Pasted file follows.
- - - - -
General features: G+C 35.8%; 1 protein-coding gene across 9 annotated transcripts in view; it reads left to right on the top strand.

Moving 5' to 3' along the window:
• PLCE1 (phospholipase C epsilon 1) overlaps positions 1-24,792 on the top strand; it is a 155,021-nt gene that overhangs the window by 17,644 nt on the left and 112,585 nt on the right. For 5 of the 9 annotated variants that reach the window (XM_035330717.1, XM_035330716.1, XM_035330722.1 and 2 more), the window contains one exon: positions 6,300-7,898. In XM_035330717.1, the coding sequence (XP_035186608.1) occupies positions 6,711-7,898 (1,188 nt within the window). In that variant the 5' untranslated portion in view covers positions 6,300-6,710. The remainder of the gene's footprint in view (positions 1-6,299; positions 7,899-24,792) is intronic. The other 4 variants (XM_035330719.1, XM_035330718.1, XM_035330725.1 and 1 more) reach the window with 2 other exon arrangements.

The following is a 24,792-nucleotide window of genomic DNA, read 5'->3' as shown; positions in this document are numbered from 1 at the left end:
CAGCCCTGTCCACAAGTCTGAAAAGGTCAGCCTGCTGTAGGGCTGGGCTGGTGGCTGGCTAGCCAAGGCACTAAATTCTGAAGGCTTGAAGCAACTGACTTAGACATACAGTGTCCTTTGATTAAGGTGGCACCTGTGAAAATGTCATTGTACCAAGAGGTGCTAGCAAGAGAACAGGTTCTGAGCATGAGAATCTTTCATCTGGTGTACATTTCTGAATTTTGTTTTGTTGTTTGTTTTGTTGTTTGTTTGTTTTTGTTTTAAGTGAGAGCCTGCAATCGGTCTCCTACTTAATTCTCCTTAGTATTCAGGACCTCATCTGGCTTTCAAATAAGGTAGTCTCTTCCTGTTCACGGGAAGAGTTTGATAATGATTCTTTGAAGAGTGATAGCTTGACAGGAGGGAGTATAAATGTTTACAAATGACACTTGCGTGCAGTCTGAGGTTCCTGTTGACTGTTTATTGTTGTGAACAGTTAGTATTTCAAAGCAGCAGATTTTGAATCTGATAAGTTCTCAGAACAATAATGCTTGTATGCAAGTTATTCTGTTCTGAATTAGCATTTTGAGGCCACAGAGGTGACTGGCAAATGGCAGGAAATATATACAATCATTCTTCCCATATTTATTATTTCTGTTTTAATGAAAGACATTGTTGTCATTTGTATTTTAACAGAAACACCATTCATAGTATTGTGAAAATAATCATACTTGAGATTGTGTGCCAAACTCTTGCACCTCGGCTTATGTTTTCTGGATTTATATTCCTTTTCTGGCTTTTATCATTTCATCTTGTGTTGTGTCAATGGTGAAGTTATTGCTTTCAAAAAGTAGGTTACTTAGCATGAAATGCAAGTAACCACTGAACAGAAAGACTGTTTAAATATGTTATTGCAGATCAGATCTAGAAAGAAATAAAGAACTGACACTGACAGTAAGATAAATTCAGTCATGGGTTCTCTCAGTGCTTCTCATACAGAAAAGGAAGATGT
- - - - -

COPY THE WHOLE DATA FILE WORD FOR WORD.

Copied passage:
General features: G+C 35.8%; 1 protein-coding gene across 9 annotated transcripts in view; it reads left to right on the top strand.

Moving 5' to 3' along the window:
• PLCE1 (phospholipase C epsilon 1) overlaps positions 1-24,792 on the top strand; it is a 155,021-nt gene that overhangs the window by 17,644 nt on the left and 112,585 nt on the right. For 5 of the 9 annotated variants that reach the window (XM_035330717.1, XM_035330716.1, XM_035330722.1 and 2 more), the window contains one exon: positions 6,300-7,898. In XM_035330717.1, the coding sequence (XP_035186608.1) occupies positions 6,711-7,898 (1,188 nt within the window). In that variant the 5' untranslated portion in view covers positions 6,300-6,710. The remainder of the gene's footprint in view (positions 1-6,299; positions 7,899-24,792) is intronic. The other 4 variants (XM_035330719.1, XM_035330718.1, XM_035330725.1 and 1 more) reach the window with 2 other exon arrangements.

The following is a 24,792-nucleotide window of genomic DNA, read 5'->3' as shown; positions in this document are numbered from 1 at the left end:
CAGCCCTGTCCACAAGTCTGAAAAGGTCAGCCTGCTGTAGGGCTGGGCTGGTGGCTGGCTAGCCAAGGCACTAAATTCTGAAGGCTTGAAGCAACTGACTTAGACATACAGTGTCCTTTGATTAAGGTGGCACCTGTGAAAATGTCATTGTACCAAGAGGTGCTAGCAAGAGAACAGGTTCTGAGCATGAGAATCTTTCATCTGGTGTACATTTCTGAATTTTGTTTTGTTGTTTGTTTTGTTGTTTGTTTGTTTTTGTTTTAAGTGAGAGCCTGCAATCGGTCTCCTACTTAATTCTCCTTAGTATTCAGGACCTCATCTGGCTTTCAAATAAGGTAGTCTCTTCCTGTTCACGGGAAGAGTTTGATAATGATTCTTTGAAGAGTGATAGCTTGACAGGAGGGAGTATAAATGTTTACAAATGACACTTGCGTGCAGTCTGAGGTTCCTGTTGACTGTTTATTGTTGTGAACAGTTAGTATTTCAAAGCAGCAGATTTTGAATCTGATAAGTTCTCAGAACAATAATGCTTGTATGCAAGTTATTCTGTTCTGAATTAGCATTTTGAGGCCACAGAGGTGACTGGCAAATGGCAGGAAATATATACAATCATTCTTCCCATATTTATTATTTCTGTTTTAATGAAAGACATTGTTGTCATTTGTATTTTAACAGAAACACCATTCATAGTATTGTGAAAATAATCATACTTGAGATTGTGTGCCAAACTCTTGCACCTCGGCTTATGTTTTCTGGATTTATATTCCTTTTCTGGCTTTTATCATTTCATCTTGTGTTGTGTCAATGGTGAAGTTATTGCTTTCAAAAAGTAGGTTACTTAGCATGAAATGCAAGTAACCACTGAACAGAAAGACTGTTTAAATATGTTATTGCAGATCAGATCTAGAAAGAAATAAAGAACTGACACTGACAGTAAGATAAATTCAGTCATGGGTTCTCTCAGTGCTTCTCATACAGAAAAGGAAGATGT